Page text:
Where, lest between them both it should be kill'd, Where mortal stars, as bright as Heaven's beauties, The coward captive vanquished doth yield With pure aspects did bim peculiar duties. To those two armies that would let him go,
Rather than triumph in so false a foe. For he the night before, in Tarquin's tent,
Now thinks he that her husband's shallow tongue Unlock'd the treasure of his happy state; What priceless wealth the Heaveus had him lent
(The niggard prodigal that prais'd her so)
In that high task hath done her beauty wrong, In the possession of his beauteous mate;
Which far exceeds his barren skill to show: Reckoning his fortune at such bigb-proud rate,
Therefore that praise which Collatine doth owe, That kings might be espoused to more fame,
Enchanted Tarquin answers with surmise, But king nor peer to such a peerless dame.
In silent wonder of still-gazing eyes. O happiness enjoy'd but of a few !
This earthly saint, adored by this devil, And, if possess'd, as soon decay'd and done
Little suspecteth the false worshipper; As is the morning's silver-melting dew
For thoughts unstain'd do seldom dream on evil ; Against the golden splendour of the Sun!
Birds never limb'd no secret bushes fear: An expir'd date, cancel'd ere well begun :
So guiltless she securely gives good cheer Honour and beauty, in the owner's arms,
And reverend welcome to her princely guest, Are weakly fortress'd from a world of harms. Whose inward ill no outward harm express'd : Beauty itself doth of itself persuade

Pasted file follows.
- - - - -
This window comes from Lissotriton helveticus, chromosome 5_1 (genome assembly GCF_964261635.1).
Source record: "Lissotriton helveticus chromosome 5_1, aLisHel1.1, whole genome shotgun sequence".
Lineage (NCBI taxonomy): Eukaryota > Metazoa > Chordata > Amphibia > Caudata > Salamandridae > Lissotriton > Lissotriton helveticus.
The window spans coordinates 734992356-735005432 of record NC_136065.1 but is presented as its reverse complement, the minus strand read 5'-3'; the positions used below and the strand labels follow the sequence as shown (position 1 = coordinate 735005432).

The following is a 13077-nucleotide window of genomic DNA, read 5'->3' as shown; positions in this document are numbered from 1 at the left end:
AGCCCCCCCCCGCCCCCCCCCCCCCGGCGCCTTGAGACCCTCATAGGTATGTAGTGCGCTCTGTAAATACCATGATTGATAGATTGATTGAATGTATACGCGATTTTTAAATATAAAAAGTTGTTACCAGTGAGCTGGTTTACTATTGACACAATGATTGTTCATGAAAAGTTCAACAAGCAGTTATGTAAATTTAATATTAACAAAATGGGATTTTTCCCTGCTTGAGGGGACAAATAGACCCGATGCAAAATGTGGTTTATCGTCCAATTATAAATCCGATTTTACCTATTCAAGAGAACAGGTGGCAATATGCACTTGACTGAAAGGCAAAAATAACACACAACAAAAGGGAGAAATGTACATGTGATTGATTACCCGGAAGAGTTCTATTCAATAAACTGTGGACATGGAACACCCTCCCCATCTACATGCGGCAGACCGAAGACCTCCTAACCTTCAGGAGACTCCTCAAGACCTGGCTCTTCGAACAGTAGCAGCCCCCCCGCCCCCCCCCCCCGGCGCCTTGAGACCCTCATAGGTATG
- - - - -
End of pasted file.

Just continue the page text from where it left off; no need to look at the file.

For that he colour'd with his high estate, The eyes of men without an orator;
Hiding base sin in plaits of majesty ; What needeth then apology be made
That nothing in him seem'd inordinate, To set forth that which is so singular?
Save sometime too much wonder of his eye, Or why is Collatine the publisher
Which, having all, all could not satisfy; Of that rich jewel he should keep unknown But, poorly rich, so wanteth in his store, From thievish ears, because it is his own?
That, cloy'd with much, he pineth still for more.
But she that never cop'a with stranger eyes, Now stole upon the time the dead of night,
No comfortable star did lend his light,
The silly lambs; pure thoughts are dead and still,
Throwing his mantle rudely o'er his arm;
The one sweetly flatters, the other feareth harm;
That from the cold stone sparks of fire do fly,
Which must be lode-star to his lustful eye;
So Lucrece must I force to my desire.”
The dangers of his loathsome enterprise,
And in his inward mind he doth debate
And die, unballow'd thoughts, before you blot
True valour still a true respect should have;
Then my digression is so vile, so base,
“ Yea, though I die, the scandal will survive,
To cipher me, how fondly I did dote;
That my posterity, sham'd with the note,
Shall curse my bones, and hold it for no sin
To wish that I their father had not been.
So that in vent'ring ill, we leave to be
“What win I, if I gain the thing I seek ? The things we are, for that which we expect; A dream, a breath, a froth of fleeting joy : And this ambitious foul infirmity,
Who buys a minute's mirth, to wail a week? la baving much, torments us with defect
Or sells eternity, to get a toy?
For one sweet grape who will the vine destroy ?
Will he not wake, and in a desperate rage